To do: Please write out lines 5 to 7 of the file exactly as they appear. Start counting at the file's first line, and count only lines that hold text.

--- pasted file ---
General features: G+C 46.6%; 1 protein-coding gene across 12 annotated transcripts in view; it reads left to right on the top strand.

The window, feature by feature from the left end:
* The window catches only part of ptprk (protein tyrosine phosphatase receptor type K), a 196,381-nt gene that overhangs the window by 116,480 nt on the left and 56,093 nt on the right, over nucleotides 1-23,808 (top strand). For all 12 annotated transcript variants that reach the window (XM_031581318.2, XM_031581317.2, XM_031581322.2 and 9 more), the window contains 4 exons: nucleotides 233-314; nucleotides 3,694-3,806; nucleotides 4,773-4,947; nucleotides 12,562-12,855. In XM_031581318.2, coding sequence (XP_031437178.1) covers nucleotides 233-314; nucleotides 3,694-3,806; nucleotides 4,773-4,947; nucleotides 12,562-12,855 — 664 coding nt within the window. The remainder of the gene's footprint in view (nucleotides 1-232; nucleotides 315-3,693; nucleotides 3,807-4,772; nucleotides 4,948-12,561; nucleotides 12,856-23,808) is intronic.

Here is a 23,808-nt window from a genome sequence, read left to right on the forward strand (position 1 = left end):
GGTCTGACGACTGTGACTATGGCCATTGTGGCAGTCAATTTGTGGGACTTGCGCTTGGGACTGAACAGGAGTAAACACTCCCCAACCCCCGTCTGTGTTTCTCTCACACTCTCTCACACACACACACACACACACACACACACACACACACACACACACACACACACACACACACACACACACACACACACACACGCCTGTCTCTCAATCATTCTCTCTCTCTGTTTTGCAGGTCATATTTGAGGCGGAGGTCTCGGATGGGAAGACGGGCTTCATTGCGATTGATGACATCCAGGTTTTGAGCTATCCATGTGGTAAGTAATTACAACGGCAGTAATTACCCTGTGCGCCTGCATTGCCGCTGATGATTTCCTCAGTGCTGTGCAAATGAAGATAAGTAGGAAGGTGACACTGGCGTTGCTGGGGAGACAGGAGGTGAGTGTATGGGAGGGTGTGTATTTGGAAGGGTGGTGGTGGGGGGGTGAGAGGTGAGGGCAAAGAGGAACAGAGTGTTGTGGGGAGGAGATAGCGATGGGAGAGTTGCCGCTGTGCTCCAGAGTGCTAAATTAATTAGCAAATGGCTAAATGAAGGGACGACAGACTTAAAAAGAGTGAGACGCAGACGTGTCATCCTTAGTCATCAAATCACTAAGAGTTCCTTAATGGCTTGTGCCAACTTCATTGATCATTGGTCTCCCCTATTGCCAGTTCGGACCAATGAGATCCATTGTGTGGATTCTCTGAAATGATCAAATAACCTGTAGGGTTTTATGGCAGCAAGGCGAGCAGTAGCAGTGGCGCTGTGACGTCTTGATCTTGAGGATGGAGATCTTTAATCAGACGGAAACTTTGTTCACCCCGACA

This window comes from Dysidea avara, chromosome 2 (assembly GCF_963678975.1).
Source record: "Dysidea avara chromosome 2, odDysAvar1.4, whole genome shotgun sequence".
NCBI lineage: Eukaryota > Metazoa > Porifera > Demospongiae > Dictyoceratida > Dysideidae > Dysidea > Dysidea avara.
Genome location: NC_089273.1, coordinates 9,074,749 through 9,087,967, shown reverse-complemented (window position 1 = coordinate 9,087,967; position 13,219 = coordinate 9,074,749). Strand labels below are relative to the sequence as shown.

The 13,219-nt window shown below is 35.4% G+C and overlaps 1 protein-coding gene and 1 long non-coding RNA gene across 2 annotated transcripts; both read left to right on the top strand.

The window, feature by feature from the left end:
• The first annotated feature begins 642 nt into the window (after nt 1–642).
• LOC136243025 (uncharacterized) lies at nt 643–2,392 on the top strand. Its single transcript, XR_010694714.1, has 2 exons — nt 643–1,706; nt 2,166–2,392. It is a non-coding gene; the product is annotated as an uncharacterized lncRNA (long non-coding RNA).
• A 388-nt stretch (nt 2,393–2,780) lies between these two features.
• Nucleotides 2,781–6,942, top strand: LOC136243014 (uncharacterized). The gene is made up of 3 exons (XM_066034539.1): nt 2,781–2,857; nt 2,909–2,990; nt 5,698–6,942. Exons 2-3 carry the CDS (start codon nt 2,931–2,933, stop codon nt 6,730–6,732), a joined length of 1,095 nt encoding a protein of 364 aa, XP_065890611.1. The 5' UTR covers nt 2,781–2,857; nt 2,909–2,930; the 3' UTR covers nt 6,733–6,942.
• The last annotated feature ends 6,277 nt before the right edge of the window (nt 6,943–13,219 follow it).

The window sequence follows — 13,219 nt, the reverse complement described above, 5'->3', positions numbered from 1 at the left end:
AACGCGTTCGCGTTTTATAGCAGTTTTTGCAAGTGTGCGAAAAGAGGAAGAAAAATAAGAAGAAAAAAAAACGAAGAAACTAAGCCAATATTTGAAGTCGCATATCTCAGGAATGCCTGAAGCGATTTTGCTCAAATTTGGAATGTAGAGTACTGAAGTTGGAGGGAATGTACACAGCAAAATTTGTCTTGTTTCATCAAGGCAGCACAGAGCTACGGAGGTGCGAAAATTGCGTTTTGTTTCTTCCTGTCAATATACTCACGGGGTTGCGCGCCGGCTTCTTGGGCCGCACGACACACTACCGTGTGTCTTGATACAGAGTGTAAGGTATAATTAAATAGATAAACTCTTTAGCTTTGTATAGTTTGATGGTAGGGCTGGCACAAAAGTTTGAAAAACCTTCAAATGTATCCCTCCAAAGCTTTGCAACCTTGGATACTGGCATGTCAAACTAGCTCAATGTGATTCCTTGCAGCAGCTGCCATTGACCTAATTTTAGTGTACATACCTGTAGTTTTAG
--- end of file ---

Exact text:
GGTCTGACGACTGTGACTATGGCCATTGTGGCAGTCAATTTGTGGGACTTGCGCTTGGGACTGAACAGGAGTAAACACTCCCCAACCCCCGTCTGTGTTTCTCTCACACTCTCTCACACACACACACACACACACACACACACACACACACACACACACACACACACACACACACACACACACACACACACACACGCCTGTCTCTCAATCATTCTCTCTCTCTGTTTTGCAGGTCATATTTGAGGCGGAGGTCTCGGATGGGAAGACGGGCTTCATTGCGATTGATGACATCCAGGTTTTGAGCTATCCATGTGGTAAGTAATTACAACGGCAGTAATTACCCTGTGCGCCTGCATTGCCGCTGATGATTTCCTCAGTGCTGTGCAAATGAAGATAAGTAGGAAGGTGACACTGGCGTTGCTGGGGAGACAGGAGGTGAGTGTATGGGAGGGTGTGTATTTGGAAGGGTGGTGGTGGGGGGGTGAGAGGTGAGGGCAAAGAGGAACAGAGTGTTGTGGGGAGGAGATAGCGATGGGAGAGTTGCCGCTGTGCTCCAGAGTGCTAAATTAATTAGCAAATGGCTAAATGAAGGGACGACAGACTTAAAAAGAGTGAGACGCAGACGTGTCATCCTTAGTCATCAAATCACTAAGAGTTCCTTAATGGCTTGTGCCAACTTCATTGATCATTGGTCTCCCCTATTGCCAGTTCGGACCAATGAGATCCATTGTGTGGATTCTCTGAAATGATCAAATAACCTGTAGGGTTTTATGGCAGCAAGGCGAGCAGTAGCAGTGGCGCTGTGACGTCTTGATCTTGAGGATGGAGATCTTTAATCAGACGGAAACTTTGTTCACCCCGACA

This window comes from Dysidea avara, chromosome 2 (assembly GCF_963678975.1).
Source record: "Dysidea avara chromosome 2, odDysAvar1.4, whole genome shotgun sequence".